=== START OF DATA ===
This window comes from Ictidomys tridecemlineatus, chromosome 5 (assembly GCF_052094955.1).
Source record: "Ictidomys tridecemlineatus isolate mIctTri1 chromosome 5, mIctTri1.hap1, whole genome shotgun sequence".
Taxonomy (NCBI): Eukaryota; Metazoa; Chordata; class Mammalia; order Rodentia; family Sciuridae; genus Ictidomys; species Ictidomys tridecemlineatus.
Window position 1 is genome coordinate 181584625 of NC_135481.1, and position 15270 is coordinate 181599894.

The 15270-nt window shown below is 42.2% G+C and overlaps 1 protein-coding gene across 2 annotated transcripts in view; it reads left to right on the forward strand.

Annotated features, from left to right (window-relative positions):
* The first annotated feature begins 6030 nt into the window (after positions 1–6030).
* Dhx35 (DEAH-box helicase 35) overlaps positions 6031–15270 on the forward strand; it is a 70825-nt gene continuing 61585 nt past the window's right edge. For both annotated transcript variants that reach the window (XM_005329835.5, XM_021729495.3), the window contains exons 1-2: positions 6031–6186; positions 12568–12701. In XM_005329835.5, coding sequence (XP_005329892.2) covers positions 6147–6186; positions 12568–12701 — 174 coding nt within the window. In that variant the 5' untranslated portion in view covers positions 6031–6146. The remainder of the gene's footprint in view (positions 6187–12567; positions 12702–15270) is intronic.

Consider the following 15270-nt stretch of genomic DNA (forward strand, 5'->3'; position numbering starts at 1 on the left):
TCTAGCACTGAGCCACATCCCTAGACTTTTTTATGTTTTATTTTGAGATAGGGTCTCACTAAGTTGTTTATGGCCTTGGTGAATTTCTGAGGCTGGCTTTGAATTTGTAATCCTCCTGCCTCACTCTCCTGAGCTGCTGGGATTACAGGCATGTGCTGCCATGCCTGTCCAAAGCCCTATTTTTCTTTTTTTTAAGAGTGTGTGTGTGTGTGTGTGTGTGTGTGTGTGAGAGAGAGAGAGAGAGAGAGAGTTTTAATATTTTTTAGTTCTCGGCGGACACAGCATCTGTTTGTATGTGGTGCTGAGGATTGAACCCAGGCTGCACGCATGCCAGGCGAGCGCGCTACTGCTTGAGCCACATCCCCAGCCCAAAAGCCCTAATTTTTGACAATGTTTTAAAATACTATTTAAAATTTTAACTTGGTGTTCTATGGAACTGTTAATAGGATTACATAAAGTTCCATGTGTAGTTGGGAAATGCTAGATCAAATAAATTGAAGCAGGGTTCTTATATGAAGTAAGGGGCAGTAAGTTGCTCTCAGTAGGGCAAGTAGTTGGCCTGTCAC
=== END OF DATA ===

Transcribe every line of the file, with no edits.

This window comes from Ictidomys tridecemlineatus, chromosome 5 (assembly GCF_052094955.1).
Source record: "Ictidomys tridecemlineatus isolate mIctTri1 chromosome 5, mIctTri1.hap1, whole genome shotgun sequence".
Taxonomy (NCBI): Eukaryota; Metazoa; Chordata; class Mammalia; order Rodentia; family Sciuridae; genus Ictidomys; species Ictidomys tridecemlineatus.
Window position 1 is genome coordinate 181584625 of NC_135481.1, and position 15270 is coordinate 181599894.

The 15270-nt window shown below is 42.2% G+C and overlaps 1 protein-coding gene across 2 annotated transcripts in view; it reads left to right on the forward strand.

Annotated features, from left to right (window-relative positions):
* The first annotated feature begins 6030 nt into the window (after positions 1–6030).
* Dhx35 (DEAH-box helicase 35) overlaps positions 6031–15270 on the forward strand; it is a 70825-nt gene continuing 61585 nt past the window's right edge. For both annotated transcript variants that reach the window (XM_005329835.5, XM_021729495.3), the window contains exons 1-2: positions 6031–6186; positions 12568–12701. In XM_005329835.5, coding sequence (XP_005329892.2) covers positions 6147–6186; positions 12568–12701 — 174 coding nt within the window. In that variant the 5' untranslated portion in view covers positions 6031–6146. The remainder of the gene's footprint in view (positions 6187–12567; positions 12702–15270) is intronic.

Consider the following 15270-nt stretch of genomic DNA (forward strand, 5'->3'; position numbering starts at 1 on the left):
TCTAGCACTGAGCCACATCCCTAGACTTTTTTATGTTTTATTTTGAGATAGGGTCTCACTAAGTTGTTTATGGCCTTGGTGAATTTCTGAGGCTGGCTTTGAATTTGTAATCCTCCTGCCTCACTCTCCTGAGCTGCTGGGATTACAGGCATGTGCTGCCATGCCTGTCCAAAGCCCTATTTTTCTTTTTTTTAAGAGTGTGTGTGTGTGTGTGTGTGTGTGTGTGTGAGAGAGAGAGAGAGAGAGAGAGTTTTAATATTTTTTAGTTCTCGGCGGACACAGCATCTGTTTGTATGTGGTGCTGAGGATTGAACCCAGGCTGCACGCATGCCAGGCGAGCGCGCTACTGCTTGAGCCACATCCCCAGCCCAAAAGCCCTAATTTTTGACAATGTTTTAAAATACTATTTAAAATTTTAACTTGGTGTTCTATGGAACTGTTAATAGGATTACATAAAGTTCCATGTGTAGTTGGGAAATGCTAGATCAAATAAATTGAAGCAGGGTTCTTATATGAAGTAAGGGGCAGTAAGTTGCTCTCAGTAGGGCAAGTAGTTGGCCTGTCAC